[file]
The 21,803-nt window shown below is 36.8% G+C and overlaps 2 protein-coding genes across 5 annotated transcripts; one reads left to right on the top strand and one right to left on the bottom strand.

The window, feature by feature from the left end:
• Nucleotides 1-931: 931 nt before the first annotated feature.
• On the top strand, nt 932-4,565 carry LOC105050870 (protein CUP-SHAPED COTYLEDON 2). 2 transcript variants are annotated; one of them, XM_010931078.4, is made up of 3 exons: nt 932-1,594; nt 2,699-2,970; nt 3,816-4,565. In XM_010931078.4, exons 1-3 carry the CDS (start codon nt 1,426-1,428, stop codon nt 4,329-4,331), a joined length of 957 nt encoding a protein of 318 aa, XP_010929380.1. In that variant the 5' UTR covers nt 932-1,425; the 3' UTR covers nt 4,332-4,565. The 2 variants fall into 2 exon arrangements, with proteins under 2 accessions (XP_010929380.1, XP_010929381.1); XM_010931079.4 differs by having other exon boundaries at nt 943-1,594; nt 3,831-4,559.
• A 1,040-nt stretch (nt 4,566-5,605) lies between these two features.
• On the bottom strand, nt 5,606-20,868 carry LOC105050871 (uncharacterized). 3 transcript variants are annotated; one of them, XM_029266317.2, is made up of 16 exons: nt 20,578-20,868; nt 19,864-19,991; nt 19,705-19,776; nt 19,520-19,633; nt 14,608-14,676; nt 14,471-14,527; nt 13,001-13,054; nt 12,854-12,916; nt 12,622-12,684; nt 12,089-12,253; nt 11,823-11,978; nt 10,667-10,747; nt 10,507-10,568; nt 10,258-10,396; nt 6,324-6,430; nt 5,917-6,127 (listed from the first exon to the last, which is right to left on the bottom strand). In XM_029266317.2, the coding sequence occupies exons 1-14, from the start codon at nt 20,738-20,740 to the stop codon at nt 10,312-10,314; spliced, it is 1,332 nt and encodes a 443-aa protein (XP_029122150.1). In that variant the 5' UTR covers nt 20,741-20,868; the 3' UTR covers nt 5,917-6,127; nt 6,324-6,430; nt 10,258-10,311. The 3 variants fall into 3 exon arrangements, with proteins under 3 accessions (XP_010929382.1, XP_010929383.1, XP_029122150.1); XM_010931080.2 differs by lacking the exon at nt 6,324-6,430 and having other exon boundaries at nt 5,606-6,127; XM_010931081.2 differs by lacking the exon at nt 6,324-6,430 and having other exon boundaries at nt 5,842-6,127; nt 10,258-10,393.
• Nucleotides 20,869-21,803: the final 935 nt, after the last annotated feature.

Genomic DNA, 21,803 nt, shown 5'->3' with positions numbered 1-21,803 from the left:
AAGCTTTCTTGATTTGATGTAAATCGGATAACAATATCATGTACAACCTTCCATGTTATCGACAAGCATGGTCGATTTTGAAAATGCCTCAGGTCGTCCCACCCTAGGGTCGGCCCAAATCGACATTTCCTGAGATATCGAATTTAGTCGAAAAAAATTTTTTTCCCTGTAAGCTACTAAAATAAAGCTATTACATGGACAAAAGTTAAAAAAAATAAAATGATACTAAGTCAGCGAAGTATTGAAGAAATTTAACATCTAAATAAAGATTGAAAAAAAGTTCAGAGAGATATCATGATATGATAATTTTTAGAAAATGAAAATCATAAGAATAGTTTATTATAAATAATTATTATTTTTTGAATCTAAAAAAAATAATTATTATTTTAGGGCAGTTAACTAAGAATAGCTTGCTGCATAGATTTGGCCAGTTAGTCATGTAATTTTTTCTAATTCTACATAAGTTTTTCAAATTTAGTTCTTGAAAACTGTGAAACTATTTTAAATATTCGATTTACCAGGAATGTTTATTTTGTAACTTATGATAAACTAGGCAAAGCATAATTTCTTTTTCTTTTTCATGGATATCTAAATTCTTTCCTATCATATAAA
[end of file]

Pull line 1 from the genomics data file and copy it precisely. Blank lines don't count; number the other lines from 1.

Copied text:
The 21,803-nt window shown below is 36.8% G+C and overlaps 2 protein-coding genes across 5 annotated transcripts; one reads left to right on the top strand and one right to left on the bottom strand.